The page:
The United Nations’ Committee on Torture has called on the United States to close the Guantanamo Bay detention center. The panel said the U.S. should “cease to detain any person at Guantanamo Bay and close this detention facility, permit access by the detainees to the judicial process or release them as soon as possible.”
The U.N. also criticized the practice of sending detainees to countries where torture is practiced, even where those countries have given assurances that terrorists will not be mistreated. Which raises a couple of questions: first, if the U.N. is concerned about the U.S. sending terror suspects to countries like Egypt, Jordan, etc., because their human rights record is so bad, what, if anything, has the U.N. tried to do about it? Has the U.N. taken any meaningful action against those countries, or is it only concerned about mistreatment of prisoners when it can be used as an opportunity to bash the United States?
Second, given that a large proportion of the Guantanamo prisoners come from the very countries the U.N. criticizes us for sending prisoners to, how exactly are we supposed to release them? A few weeks ago, there was publicity about a couple of Chinese prisoners at Guantanamo who were determined to be “innocent” in the sense that they had attended al Qaeda training camps in Afghanistan for the purpose of carrying out terrorist acts not against the U.S., but against China. The administration would have been happy to release the two men, but for obvious reasons they didn’t want to go to China, and we didn’t want to admit them to the U.S. The problem was finally solved when a third party agreed to take them.
This problem would be far more substantial if we were to accede to the U.N.’s demand that all of the Middle Eastern prisoners at Guantanamo be released:
Military officials have said that they are trying to release many of the roughly 490 detainees now being held in Guantanamo. They say that the effort has been slowed, however, by the difficulty in arranging for clear assurances that they will not be abused when they are returned to their country of origin — in many cases, Saudi Arabia or Yemen.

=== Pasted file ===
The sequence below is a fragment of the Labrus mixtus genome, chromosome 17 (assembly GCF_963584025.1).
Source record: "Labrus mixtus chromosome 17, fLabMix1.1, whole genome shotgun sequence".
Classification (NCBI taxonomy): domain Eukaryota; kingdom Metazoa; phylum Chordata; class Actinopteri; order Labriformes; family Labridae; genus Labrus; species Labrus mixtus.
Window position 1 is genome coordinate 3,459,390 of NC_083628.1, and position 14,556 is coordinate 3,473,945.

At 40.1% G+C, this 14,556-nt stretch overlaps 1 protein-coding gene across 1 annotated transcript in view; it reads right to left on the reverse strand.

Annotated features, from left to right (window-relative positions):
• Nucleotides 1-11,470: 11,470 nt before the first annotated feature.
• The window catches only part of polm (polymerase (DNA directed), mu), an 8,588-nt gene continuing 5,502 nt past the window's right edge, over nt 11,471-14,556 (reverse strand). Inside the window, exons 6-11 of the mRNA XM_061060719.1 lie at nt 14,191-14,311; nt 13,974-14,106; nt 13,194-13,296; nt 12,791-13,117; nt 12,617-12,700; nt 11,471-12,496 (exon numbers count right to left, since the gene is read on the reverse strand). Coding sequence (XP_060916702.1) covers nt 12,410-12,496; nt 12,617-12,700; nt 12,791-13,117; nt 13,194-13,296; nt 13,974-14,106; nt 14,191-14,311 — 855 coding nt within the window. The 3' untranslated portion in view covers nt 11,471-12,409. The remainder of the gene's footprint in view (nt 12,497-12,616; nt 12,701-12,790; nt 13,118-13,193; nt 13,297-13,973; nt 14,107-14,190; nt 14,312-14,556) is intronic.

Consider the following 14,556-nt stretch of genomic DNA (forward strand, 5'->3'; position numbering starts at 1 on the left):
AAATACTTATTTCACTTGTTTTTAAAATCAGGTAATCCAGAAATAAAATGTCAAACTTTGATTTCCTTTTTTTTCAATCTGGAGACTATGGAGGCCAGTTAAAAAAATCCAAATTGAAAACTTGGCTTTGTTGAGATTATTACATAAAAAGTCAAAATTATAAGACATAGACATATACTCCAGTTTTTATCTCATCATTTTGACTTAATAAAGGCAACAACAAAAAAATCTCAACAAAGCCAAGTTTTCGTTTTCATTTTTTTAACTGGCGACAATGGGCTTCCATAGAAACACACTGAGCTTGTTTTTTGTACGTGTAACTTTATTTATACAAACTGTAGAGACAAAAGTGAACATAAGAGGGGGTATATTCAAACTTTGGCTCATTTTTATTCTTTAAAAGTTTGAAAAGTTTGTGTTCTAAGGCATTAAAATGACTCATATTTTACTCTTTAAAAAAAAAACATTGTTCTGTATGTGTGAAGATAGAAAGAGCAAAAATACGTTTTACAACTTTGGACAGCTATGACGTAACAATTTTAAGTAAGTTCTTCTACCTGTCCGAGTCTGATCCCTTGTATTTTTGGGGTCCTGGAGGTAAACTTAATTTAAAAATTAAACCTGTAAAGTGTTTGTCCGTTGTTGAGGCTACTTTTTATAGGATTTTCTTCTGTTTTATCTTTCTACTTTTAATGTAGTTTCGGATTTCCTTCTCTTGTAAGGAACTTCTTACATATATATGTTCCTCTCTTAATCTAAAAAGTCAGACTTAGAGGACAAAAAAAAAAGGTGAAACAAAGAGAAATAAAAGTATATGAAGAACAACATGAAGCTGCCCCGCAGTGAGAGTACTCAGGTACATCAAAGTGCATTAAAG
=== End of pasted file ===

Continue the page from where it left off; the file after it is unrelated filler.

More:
The U.N., of course, isn’t doing anything to help solve that problem. Once again, one wonders whether this whole issue means anything to the U.N. other than an opportunity to foment anti-Americanism.
Meanwhile, real human rights abuses continue around the globe, with little notice from the U.N., and no effective action. The most recent is this chilling report from Iran:
Human rights groups are raising alarms over a new law passed by the Iranian parliament that would require the country’s Jews and Christians to wear coloured badges to identify them and other religious minorities as non-Muslims.
“This is reminiscent of the Holocaust,” said Rabbi Marvin Hier, the dean of the Simon Wiesenthal Center in Los Angeles. “Iran is moving closer and closer to the ideology of the Nazis.”
Iranian expatriates living in Canada yesterday confirmed reports that the Iranian parliament, called the Islamic Majlis, passed a law this week setting a dress code for all Iranians, requiring them to wear almost identical “standard Islamic garments.”
Iran’s roughly 25,000 Jews would have to sew a yellow strip of cloth on the front of their clothes, while Christians would wear red badges and Zoroastrians would be forced to wear blue cloth.
Bernie Farber, the chief executive of the Canadian Jewish Congress, said he was “stunned” by the measure. “We thought this had gone the way of the dodo bird, but clearly in Iran everything old and bad is new again,” he said. “It’s state-sponsored religious discrimination.”
Ali Behroozian, an Iranian exile living in Toronto, said the law could come into force as early as next year.
Mr. Behroozian said it will make life even more difficult for Iran’s small pockets of Jewish, Christian and other religious minorities — the country is overwhelmingly Shi’ite Muslim. “They have all been persecuted for a while, but these new dress rules are going to make things worse for them,” he said.
The new law was drafted two years ago, but was stuck in the Iranian parliament until recently when it was revived at the behest of President Mahmoud Ahmadinejad.
A spokesman for the Iranian Embassy in Ottawa refused to comment on the measures. “This is nothing to do with anything here,” said a press secretary who identified himself as Mr. Gharmani. “We are not here to answer such questions.”
As the Iranian crisis deepens, is anyone looking to the U.N. for a solution? I hope not.